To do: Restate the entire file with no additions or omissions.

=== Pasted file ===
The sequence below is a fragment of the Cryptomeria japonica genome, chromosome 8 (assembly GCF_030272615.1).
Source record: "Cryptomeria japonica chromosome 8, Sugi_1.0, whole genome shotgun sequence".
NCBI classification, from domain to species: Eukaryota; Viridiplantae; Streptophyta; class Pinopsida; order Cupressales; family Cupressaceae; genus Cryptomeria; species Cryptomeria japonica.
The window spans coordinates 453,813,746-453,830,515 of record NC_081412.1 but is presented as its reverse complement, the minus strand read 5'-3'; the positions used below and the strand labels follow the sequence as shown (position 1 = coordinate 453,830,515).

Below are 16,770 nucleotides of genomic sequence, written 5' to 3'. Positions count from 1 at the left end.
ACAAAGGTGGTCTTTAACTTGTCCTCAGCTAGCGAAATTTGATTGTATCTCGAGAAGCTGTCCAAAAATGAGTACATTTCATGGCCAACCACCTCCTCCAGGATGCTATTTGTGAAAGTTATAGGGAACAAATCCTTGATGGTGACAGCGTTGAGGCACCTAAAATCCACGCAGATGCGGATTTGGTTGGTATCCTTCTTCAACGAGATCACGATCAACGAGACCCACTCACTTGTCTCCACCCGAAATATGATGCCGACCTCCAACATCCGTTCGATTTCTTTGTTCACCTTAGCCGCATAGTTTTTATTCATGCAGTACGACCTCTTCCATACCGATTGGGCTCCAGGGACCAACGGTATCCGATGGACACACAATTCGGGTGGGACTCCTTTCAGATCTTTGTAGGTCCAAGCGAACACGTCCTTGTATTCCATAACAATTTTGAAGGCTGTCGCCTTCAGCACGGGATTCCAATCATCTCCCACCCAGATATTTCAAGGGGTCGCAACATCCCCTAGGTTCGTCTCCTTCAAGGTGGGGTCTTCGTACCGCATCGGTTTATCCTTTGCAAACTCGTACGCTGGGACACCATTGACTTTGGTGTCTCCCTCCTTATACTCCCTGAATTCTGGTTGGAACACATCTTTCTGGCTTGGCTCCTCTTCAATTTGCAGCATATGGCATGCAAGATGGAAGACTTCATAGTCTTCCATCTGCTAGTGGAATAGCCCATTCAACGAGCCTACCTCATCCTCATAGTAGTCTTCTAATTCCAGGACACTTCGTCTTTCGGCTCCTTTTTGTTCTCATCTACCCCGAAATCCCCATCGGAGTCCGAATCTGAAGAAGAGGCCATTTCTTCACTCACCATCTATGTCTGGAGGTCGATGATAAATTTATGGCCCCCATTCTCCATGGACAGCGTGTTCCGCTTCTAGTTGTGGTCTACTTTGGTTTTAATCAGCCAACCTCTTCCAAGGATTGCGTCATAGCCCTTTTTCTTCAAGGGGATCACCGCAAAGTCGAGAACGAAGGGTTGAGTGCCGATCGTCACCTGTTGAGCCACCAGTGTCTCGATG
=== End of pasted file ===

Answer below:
The sequence below is a fragment of the Cryptomeria japonica genome, chromosome 8 (assembly GCF_030272615.1).
Source record: "Cryptomeria japonica chromosome 8, Sugi_1.0, whole genome shotgun sequence".
NCBI classification, from domain to species: Eukaryota; Viridiplantae; Streptophyta; class Pinopsida; order Cupressales; family Cupressaceae; genus Cryptomeria; species Cryptomeria japonica.
The window spans coordinates 453,813,746-453,830,515 of record NC_081412.1 but is presented as its reverse complement, the minus strand read 5'-3'; the positions used below and the strand labels follow the sequence as shown (position 1 = coordinate 453,830,515).

Below are 16,770 nucleotides of genomic sequence, written 5' to 3'. Positions count from 1 at the left end.
ACAAAGGTGGTCTTTAACTTGTCCTCAGCTAGCGAAATTTGATTGTATCTCGAGAAGCTGTCCAAAAATGAGTACATTTCATGGCCAACCACCTCCTCCAGGATGCTATTTGTGAAAGTTATAGGGAACAAATCCTTGATGGTGACAGCGTTGAGGCACCTAAAATCCACGCAGATGCGGATTTGGTTGGTATCCTTCTTCAACGAGATCACGATCAACGAGACCCACTCACTTGTCTCCACCCGAAATATGATGCCGACCTCCAACATCCGTTCGATTTCTTTGTTCACCTTAGCCGCATAGTTTTTATTCATGCAGTACGACCTCTTCCATACCGATTGGGCTCCAGGGACCAACGGTATCCGATGGACACACAATTCGGGTGGGACTCCTTTCAGATCTTTGTAGGTCCAAGCGAACACGTCCTTGTATTCCATAACAATTTTGAAGGCTGTCGCCTTCAGCACGGGATTCCAATCATCTCCCACCCAGATATTTCAAGGGGTCGCAACATCCCCTAGGTTCGTCTCCTTCAAGGTGGGGTCTTCGTACCGCATCGGTTTATCCTTTGCAAACTCGTACGCTGGGACACCATTGACTTTGGTGTCTCCCTCCTTATACTCCCTGAATTCTGGTTGGAACACATCTTTCTGGCTTGGCTCCTCTTCAATTTGCAGCATATGGCATGCAAGATGGAAGACTTCATAGTCTTCCATCTGCTAGTGGAATAGCCCATTCAACGAGCCTACCTCATCCTCATAGTAGTCTTCTAATTCCAGGACACTTCGTCTTTCGGCTCCTTTTTGTTCTCATCTACCCCGAAATCCCCATCGGAGTCCGAATCTGAAGAAGAGGCCATTTCTTCACTCACCATCTATGTCTGGAGGTCGATGATAAATTTATGGCCCCCATTCTCCATGGACAGCGTGTTCCGCTTCTAGTTGTGGTCTACTTTGGTTTTAATCAGCCAACCTCTTCCAAGGATTGCGTCATAGCCCTTTTTCTTCAAGGGGATCACCGCAAAGTCGAGAACGAAGGGTTGAGTGCCGATCGTCACCTGTTGAGCCACCAGTGTCTCGATG